Dramatic surge in abode applications by maids

Updated: 2011-10-27 07:41

By Fan Feifei (HK Edition)

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Dramatic surge in abode applications by maids

There has been a dramatic surge in the number of applications from foreign domestic helpers for the right of abode in Hong Kong recently.

Describing the increase as remarkable compared with previous months, Secretary for Security Ambrose Lee Siu-kwong said on Wednesday: "Applications for permanent residency from foreign domestic helpers had been few in the past. On average, there was only one application monthly several months ago. But, from August to September, the number of applications rose significantly, averaging 17 applications a month."

And, on Wednesday alone, the number of applications shot up to 20.

Lee said the government will continue to suspend applications from foreign domestic helpers for the right of abode.

The High Court on Wednesday ruled it is not necessary for the government to apply for the suspension of an earlier ruling that foreign domestic helpers are entitled to permanent residency after having lived continuously in the city for seven years.

Ngai Sik-shui, vice-president of the Immigration Service Officers Association, said the Immigration Department would need an extra 300 to 400 officers to handle applications if the number goes up significantly over a short period. He said this would exert enormous pressure on the department unless manpower is increased.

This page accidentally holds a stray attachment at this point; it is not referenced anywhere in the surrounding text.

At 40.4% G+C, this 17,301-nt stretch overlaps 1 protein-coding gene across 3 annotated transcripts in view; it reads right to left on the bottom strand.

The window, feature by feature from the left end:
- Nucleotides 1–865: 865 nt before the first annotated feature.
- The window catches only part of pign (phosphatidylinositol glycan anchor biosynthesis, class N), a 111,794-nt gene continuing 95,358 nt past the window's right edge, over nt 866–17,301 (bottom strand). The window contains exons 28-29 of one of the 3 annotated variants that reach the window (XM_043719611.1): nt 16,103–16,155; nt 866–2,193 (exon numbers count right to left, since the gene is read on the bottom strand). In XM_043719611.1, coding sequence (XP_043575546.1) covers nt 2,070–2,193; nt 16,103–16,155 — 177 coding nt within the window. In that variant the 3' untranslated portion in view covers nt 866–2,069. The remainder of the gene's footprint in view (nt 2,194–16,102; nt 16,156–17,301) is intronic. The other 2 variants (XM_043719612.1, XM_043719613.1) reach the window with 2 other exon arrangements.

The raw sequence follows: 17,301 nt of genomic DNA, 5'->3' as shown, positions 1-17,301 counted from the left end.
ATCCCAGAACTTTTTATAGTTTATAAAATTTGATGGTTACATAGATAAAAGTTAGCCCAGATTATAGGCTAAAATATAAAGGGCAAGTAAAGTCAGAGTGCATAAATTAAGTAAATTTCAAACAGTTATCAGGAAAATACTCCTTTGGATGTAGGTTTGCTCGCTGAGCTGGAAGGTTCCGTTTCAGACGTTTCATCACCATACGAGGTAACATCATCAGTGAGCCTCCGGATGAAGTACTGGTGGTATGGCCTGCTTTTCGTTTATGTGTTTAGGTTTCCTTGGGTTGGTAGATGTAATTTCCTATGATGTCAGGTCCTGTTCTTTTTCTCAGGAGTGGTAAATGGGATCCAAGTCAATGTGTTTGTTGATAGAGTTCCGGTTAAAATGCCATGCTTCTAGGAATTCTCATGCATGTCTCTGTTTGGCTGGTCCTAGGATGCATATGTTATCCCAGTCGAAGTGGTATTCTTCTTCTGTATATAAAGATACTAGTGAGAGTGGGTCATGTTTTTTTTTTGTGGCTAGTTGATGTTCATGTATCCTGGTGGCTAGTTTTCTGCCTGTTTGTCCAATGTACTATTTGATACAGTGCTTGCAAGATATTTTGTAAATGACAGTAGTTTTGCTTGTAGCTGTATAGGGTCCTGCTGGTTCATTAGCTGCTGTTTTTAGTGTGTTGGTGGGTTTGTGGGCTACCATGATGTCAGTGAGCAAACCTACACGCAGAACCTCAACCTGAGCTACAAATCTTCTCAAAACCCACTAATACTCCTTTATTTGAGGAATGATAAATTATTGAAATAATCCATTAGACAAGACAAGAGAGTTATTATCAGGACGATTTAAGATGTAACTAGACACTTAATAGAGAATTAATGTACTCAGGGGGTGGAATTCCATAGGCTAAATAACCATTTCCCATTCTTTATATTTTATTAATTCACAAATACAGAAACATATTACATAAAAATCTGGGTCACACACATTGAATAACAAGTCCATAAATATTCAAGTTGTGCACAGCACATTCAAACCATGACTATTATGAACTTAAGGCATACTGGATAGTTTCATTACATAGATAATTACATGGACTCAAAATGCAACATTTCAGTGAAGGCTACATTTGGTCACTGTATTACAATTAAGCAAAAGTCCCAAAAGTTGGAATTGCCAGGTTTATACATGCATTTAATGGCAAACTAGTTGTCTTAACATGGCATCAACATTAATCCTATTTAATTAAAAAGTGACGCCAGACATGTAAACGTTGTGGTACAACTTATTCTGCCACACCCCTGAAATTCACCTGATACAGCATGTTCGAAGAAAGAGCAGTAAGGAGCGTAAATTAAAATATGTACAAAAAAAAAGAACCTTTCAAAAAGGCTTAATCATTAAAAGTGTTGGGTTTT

The government estimates there are about 125,000 foreign domestic helpers who have lived in Hong Kong for seven years.

Many people are worried that if the maids are granted the right of abode, their dependants may also apply for residency here and the total number could soar to 400,000.

Several local employees' unions have held protests against granting foreign domestic helpers permanent residency for fear of their posing a threat in the job market and the enormous social burden imposed on Hong Kong.

Mark Daly, a lawyer for Evangeline Banao Vellejos, who successfully brought a judicial review against the government in the right-of-abode legal battle, called the Immigration Department's figures "unreliable" and "widely exaggerated if not entirely misleading".

He added that not all foreign domestic helpers who have lived in Hong Kong for seven years qualify for the right of abode, and many of them have said their dependents would not come to Hong Kong to stay with them.

fanfeifei@chinadailyhk.com

China Daily

(HK Edition 10/27/2011 page1)